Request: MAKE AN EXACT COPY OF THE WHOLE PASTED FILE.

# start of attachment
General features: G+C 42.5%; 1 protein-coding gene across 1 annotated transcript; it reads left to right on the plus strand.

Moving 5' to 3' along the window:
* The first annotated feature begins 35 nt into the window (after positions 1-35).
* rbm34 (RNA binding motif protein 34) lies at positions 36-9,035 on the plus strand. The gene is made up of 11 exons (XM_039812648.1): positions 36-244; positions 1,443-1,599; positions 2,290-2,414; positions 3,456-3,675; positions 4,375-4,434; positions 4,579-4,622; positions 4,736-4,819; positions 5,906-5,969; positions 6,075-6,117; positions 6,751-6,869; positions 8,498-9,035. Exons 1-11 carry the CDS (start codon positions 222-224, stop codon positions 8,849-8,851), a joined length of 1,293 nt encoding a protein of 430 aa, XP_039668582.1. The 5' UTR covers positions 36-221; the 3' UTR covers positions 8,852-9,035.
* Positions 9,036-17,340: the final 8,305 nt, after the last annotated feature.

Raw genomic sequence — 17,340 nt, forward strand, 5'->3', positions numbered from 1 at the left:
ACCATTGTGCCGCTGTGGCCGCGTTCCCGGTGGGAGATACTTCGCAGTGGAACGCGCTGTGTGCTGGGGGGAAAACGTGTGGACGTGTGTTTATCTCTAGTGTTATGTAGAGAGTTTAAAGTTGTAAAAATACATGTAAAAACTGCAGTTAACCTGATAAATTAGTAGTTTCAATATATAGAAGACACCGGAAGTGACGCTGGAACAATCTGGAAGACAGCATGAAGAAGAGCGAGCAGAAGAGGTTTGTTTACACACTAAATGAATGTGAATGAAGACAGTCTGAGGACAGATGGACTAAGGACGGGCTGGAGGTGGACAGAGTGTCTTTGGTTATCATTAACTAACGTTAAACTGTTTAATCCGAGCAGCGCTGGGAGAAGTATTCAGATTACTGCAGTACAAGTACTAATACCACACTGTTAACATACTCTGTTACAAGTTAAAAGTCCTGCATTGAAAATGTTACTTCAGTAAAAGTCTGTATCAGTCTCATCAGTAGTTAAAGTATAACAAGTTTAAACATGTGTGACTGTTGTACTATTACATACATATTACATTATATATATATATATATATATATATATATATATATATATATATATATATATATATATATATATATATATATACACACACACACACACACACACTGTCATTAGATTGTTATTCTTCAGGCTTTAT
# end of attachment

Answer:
General features: G+C 42.5%; 1 protein-coding gene across 1 annotated transcript; it reads left to right on the plus strand.

Moving 5' to 3' along the window:
* The first annotated feature begins 35 nt into the window (after positions 1-35).
* rbm34 (RNA binding motif protein 34) lies at positions 36-9,035 on the plus strand. The gene is made up of 11 exons (XM_039812648.1): positions 36-244; positions 1,443-1,599; positions 2,290-2,414; positions 3,456-3,675; positions 4,375-4,434; positions 4,579-4,622; positions 4,736-4,819; positions 5,906-5,969; positions 6,075-6,117; positions 6,751-6,869; positions 8,498-9,035. Exons 1-11 carry the CDS (start codon positions 222-224, stop codon positions 8,849-8,851), a joined length of 1,293 nt encoding a protein of 430 aa, XP_039668582.1. The 5' UTR covers positions 36-221; the 3' UTR covers positions 8,852-9,035.
* Positions 9,036-17,340: the final 8,305 nt, after the last annotated feature.

Raw genomic sequence — 17,340 nt, forward strand, 5'->3', positions numbered from 1 at the left:
ACCATTGTGCCGCTGTGGCCGCGTTCCCGGTGGGAGATACTTCGCAGTGGAACGCGCTGTGTGCTGGGGGGAAAACGTGTGGACGTGTGTTTATCTCTAGTGTTATGTAGAGAGTTTAAAGTTGTAAAAATACATGTAAAAACTGCAGTTAACCTGATAAATTAGTAGTTTCAATATATAGAAGACACCGGAAGTGACGCTGGAACAATCTGGAAGACAGCATGAAGAAGAGCGAGCAGAAGAGGTTTGTTTACACACTAAATGAATGTGAATGAAGACAGTCTGAGGACAGATGGACTAAGGACGGGCTGGAGGTGGACAGAGTGTCTTTGGTTATCATTAACTAACGTTAAACTGTTTAATCCGAGCAGCGCTGGGAGAAGTATTCAGATTACTGCAGTACAAGTACTAATACCACACTGTTAACATACTCTGTTACAAGTTAAAAGTCCTGCATTGAAAATGTTACTTCAGTAAAAGTCTGTATCAGTCTCATCAGTAGTTAAAGTATAACAAGTTTAAACATGTGTGACTGTTGTACTATTACATACATATTACATTATATATATATATATATATATATATATATATATATATATATATATATATATATATATATATATATATATATACACACACACACACACACACACTGTCATTAGATTGTTATTCTTCAGGCTTTAT